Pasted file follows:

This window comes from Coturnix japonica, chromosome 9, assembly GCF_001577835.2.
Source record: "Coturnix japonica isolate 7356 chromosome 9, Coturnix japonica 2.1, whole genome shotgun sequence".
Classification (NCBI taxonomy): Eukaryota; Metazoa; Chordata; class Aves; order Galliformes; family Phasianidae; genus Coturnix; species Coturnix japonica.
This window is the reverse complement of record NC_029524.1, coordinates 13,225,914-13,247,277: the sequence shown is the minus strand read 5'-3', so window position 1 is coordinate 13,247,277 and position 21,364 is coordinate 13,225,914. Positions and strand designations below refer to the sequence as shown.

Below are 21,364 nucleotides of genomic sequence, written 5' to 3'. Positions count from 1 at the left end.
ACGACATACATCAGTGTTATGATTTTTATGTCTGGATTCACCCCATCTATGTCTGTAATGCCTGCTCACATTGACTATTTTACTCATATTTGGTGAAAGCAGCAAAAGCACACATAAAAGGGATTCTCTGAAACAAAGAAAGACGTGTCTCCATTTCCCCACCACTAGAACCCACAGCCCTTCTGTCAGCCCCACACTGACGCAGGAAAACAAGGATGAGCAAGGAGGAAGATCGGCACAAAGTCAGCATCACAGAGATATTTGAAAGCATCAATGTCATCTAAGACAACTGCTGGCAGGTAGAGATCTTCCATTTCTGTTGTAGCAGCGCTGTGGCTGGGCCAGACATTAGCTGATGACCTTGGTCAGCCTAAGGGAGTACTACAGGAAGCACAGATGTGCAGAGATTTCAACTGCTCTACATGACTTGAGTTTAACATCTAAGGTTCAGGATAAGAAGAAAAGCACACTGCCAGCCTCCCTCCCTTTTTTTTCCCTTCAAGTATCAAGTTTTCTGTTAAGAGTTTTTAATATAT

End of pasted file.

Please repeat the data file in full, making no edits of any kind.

This window comes from Coturnix japonica, chromosome 9, assembly GCF_001577835.2.
Source record: "Coturnix japonica isolate 7356 chromosome 9, Coturnix japonica 2.1, whole genome shotgun sequence".
Classification (NCBI taxonomy): Eukaryota; Metazoa; Chordata; class Aves; order Galliformes; family Phasianidae; genus Coturnix; species Coturnix japonica.
This window is the reverse complement of record NC_029524.1, coordinates 13,225,914-13,247,277: the sequence shown is the minus strand read 5'-3', so window position 1 is coordinate 13,247,277 and position 21,364 is coordinate 13,225,914. Positions and strand designations below refer to the sequence as shown.

Below are 21,364 nucleotides of genomic sequence, written 5' to 3'. Positions count from 1 at the left end.
ACGACATACATCAGTGTTATGATTTTTATGTCTGGATTCACCCCATCTATGTCTGTAATGCCTGCTCACATTGACTATTTTACTCATATTTGGTGAAAGCAGCAAAAGCACACATAAAAGGGATTCTCTGAAACAAAGAAAGACGTGTCTCCATTTCCCCACCACTAGAACCCACAGCCCTTCTGTCAGCCCCACACTGACGCAGGAAAACAAGGATGAGCAAGGAGGAAGATCGGCACAAAGTCAGCATCACAGAGATATTTGAAAGCATCAATGTCATCTAAGACAACTGCTGGCAGGTAGAGATCTTCCATTTCTGTTGTAGCAGCGCTGTGGCTGGGCCAGACATTAGCTGATGACCTTGGTCAGCCTAAGGGAGTACTACAGGAAGCACAGATGTGCAGAGATTTCAACTGCTCTACATGACTTGAGTTTAACATCTAAGGTTCAGGATAAGAAGAAAAGCACACTGCCAGCCTCCCTCCCTTTTTTTTCCCTTCAAGTATCAAGTTTTCTGTTAAGAGTTTTTAATATAT